When $E\subset F$ it is obvious that $\langle E \rangle \subset \langle F \rangle$ (as subspaces). Writing $E$ for the columns of $X$ and $F$ for those columns together with $Y$ ($F = E \cup \{\hat Y\}$), we can appreciate the content of the quoted statement: it asserts the inclusion goes the other way, $\langle F \rangle \subset \langle E \rangle$ (from which it follows that these subspaces are equal).

The idea behind the proof is simple: since $\hat Y$ is, by construction, already in $\langle E \rangle$, any linear combination that includes $Y$ can be rewritten as a linear combination involving elements of $E$ alone.

A detailed proof

Rigorous, detailed proofs can be useful for those just learning about vector spaces. Here is how one might proceed.

Let $f\in \langle F \rangle$. We intend to show $f\in \langle E \rangle$. By definition, there exist $f_1, \ldots, f_k\in F$ and scalars $\phi_1, \ldots, \phi_k$ for which

$$f = \phi_1 f_1 + \phi_2 f_2 + \cdots \phi_k f_k.$$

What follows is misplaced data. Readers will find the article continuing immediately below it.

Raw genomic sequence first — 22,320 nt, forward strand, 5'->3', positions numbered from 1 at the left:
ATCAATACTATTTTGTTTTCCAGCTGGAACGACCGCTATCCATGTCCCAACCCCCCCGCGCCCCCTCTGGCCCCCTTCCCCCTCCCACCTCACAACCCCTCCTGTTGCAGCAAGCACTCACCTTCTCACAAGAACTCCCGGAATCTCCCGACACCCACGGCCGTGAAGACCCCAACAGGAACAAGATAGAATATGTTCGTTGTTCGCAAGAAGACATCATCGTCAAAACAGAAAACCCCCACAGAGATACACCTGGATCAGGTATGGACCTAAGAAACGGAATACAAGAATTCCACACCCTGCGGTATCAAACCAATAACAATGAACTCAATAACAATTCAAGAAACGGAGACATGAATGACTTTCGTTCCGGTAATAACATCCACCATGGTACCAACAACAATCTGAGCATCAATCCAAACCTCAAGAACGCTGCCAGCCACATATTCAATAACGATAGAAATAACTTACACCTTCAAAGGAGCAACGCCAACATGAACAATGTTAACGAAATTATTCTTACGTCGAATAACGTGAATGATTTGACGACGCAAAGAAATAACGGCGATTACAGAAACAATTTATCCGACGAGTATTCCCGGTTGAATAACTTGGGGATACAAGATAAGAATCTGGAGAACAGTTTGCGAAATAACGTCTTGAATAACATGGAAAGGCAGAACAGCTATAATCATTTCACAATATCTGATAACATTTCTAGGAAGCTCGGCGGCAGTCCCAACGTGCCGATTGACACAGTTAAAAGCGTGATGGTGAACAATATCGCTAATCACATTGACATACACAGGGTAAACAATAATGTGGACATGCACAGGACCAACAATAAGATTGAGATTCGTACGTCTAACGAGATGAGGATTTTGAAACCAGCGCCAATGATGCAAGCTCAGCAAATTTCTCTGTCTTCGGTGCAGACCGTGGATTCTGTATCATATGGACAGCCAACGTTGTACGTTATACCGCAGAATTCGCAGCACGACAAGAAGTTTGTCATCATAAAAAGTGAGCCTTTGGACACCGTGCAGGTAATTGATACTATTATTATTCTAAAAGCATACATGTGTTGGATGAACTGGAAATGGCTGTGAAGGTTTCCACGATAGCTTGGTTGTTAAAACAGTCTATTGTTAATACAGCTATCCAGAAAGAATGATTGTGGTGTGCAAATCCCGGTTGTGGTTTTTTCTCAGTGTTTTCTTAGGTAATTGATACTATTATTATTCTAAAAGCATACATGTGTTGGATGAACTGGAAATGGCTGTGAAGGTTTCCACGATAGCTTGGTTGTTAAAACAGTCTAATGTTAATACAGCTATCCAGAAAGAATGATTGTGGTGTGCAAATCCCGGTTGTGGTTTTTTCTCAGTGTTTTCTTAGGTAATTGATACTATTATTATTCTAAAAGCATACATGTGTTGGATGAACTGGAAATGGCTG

If none of the $f_i$ is equal to $\hat Y$, this exhibits $f$ as a linear combination of $E$ and we're done. Otherwise, by changing the order of addition (as allowed by the vector space axioms) we may put all the copies of $\hat Y$ at the end, amounting to $f_l=f_{l+1}=\cdots=f_k=\hat Y$ for some $l$ between $1$ and $k$ inclusive. Apply the distributive axiom to combine all the coefficients of $\hat Y$, expand $\hat Y = \hat \beta_0 X_0 + \cdots \hat \beta_p X_p$ in terms of elements of $E$, and apply the distributive axiom again. For brevity, write $\phi_l+\phi_{l+1}+\cdots+\phi_k = \gamma$:

$$\eqalign{ f &= \phi_1 f_1 + \cdots \phi_{l-1} f_{l-1} + (\phi_l+\phi_{l+1}+\cdots+\phi_k)\hat Y \\ &=\phi_1 f_1 + \cdots \phi_{l-1} f_{l-1} + \gamma\left(\hat \beta_0 X_0 + \cdots \hat \beta_p X_p\right) \\ &=\phi_1 f_1 + \cdots \phi_{l-1} f_{l-1} +(\gamma\hat \beta_0) X_0 + \cdots (\gamma\hat \beta_p) X_p . }$$

This is explicitly a finite linear combination of elements of $E$, because each of the $f_i\in F$ ($i \lt l$) is in $E$ and all the $X_j$ are in $E$, $j=0, 1, \ldots, p$.

Since $f\in \langle F \rangle$ implies $f\in \langle E \rangle$, it follows (by definition) that $\langle F \rangle \subset \langle E \rangle$, QED.